1338. Spinal Subdural Hematoma in Non-Accidental Trauma: Common but Unexplained

Authors: Shobhan H. Vachhrajani, MD, PhD, FRCSC ; Annie Cavalier, BA; Kambiz Kamian, MD, FRCSC; Robert Lober, MD, PhD (Dayton, OH)

Introduction:

Non-accidental trauma (NAT) remains common in infants under one year of age.  We routinely investigate all patients with suspected abusive head trauma (AHT) with MRI of the spine, with some patients demonstrating mechanistically unexplained spinal subdural hematoma (sSDH).  We reviewed our series of patients attempting to better understand its pathogenesis.

Methods:

We queried our institutional trauma database for suspected NAT patients who underwent MRI scan.  From this group, six patients were identified with sSDH.  Demographic information, injury mechanism, identified injuries, NAT predictors, and outcome information were collected.  IRB approval was obtained.

Results:

Five patients suffered NAT and had sSDH; the sixth patient had spontaneous sSDH secondary to vitamin K deficiency.  Age range of injured children was 25 days to 7 months.  All children had known socioeconomic risk factors for NAT.  Shaking and dropping were confessed mechanisms in two patients; injury mechanism was unknown in the remainder.  One patient had long bone and healing rib fractures.  Only one had posterior fossa hemorrhage; the rest had isolated supratentorial hemorrhage.    One patient had sSDH that extended from C5-L5; the rest had varying combinations of cervicothoracic and thoracolumbar SDH.  Spinal SDH was not contiguous with intracranial hemorrhage in any patients.  No patients required surgical intervention for sSDH, and no patients had attributable deficits at follow up.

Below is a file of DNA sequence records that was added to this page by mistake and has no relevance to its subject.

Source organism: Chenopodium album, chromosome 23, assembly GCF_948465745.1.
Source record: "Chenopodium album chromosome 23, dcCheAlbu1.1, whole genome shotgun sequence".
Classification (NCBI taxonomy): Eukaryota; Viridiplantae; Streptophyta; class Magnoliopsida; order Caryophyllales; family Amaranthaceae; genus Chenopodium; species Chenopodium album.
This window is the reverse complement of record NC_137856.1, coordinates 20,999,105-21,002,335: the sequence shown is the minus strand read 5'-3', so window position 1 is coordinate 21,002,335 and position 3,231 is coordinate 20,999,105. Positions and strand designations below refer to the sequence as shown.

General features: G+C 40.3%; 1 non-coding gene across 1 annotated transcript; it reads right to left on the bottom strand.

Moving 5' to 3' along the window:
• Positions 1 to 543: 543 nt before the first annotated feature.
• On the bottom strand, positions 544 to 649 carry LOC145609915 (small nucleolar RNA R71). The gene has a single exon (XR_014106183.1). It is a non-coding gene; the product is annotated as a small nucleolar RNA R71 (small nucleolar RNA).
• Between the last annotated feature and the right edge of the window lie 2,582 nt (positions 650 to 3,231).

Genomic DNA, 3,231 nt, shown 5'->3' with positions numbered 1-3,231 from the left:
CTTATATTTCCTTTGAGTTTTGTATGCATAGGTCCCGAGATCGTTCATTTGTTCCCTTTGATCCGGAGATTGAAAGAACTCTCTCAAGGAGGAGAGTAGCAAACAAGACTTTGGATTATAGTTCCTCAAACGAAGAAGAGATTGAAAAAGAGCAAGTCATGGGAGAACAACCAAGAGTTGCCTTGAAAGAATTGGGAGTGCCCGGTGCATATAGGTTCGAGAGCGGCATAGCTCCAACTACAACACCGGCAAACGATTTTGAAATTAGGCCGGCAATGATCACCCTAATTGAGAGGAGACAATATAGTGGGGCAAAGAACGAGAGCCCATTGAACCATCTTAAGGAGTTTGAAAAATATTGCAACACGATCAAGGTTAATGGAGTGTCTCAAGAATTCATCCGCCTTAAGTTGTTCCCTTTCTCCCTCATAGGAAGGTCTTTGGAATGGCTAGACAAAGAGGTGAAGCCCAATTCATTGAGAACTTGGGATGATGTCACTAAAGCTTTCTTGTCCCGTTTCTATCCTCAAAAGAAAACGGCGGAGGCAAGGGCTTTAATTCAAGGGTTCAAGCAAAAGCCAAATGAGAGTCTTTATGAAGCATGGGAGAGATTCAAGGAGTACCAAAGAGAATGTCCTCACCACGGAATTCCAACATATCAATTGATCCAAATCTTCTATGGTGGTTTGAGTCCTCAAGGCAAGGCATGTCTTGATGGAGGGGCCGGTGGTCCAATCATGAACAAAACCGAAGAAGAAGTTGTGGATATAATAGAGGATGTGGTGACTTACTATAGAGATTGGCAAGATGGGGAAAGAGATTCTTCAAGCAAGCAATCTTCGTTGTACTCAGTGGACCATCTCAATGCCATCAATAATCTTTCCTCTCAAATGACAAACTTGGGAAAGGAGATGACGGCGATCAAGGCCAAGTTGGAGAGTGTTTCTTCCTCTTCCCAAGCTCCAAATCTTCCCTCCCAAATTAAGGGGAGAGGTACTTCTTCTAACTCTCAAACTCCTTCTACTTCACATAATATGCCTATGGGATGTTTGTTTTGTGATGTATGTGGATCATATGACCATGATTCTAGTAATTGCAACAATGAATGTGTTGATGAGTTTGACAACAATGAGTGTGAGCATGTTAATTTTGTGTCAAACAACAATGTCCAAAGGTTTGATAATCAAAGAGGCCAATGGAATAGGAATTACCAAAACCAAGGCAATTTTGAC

Conclusion:

Spinal SDH is a known manifestation of NAT.  The pathogenesis remains unexplained, given that they are non-contiguous with intracranial hemorrhage, and the mechanism of NAT is often not available.  We recommend routine MRI spine in suspected NAT and AHT patients in order to further document burden of injury.  Further study, including laboratory simulation, might be necessary to better understand the mechanism of sSDH in NAT.